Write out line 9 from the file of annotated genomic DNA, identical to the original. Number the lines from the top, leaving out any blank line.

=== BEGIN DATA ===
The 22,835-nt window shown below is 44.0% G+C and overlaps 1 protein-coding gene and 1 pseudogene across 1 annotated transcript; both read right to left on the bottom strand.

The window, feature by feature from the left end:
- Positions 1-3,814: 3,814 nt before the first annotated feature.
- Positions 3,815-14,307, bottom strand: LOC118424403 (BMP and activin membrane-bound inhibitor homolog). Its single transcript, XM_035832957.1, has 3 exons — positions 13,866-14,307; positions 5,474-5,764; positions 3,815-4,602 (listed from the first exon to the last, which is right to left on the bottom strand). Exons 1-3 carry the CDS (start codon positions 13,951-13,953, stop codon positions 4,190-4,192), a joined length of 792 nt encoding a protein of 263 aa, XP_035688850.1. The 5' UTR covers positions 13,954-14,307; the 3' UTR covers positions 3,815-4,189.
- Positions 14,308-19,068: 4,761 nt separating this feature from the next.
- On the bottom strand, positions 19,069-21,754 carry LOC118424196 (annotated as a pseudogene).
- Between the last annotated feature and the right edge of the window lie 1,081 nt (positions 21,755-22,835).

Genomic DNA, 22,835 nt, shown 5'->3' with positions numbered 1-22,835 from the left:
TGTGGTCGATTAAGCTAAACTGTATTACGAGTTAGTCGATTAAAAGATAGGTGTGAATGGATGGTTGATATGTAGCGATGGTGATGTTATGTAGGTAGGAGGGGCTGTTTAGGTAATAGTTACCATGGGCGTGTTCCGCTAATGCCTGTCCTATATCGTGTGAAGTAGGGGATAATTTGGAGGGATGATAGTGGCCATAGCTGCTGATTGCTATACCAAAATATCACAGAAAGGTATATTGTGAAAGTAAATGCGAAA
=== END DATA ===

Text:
TGTGGTCGATTAAGCTAAACTGTATTACGAGTTAGTCGATTAAAAGATAGGTGTGAATGGATGGTTGATATGTAGCGATGGTGATGTTATGTAGGTAGGAGGGGCTGTTTAGGTAATAGTTACCATGGGCGTGTTCCGCTAATGCCTGTCCTATATCGTGTGAAGTAGGGGATAATTTGGAGGGATGATAGTGGCCATAGCTGCTGATTGCTATACCAAAATATCACAGAAAGGTATATTGTGAAAGTAAATGCGAAA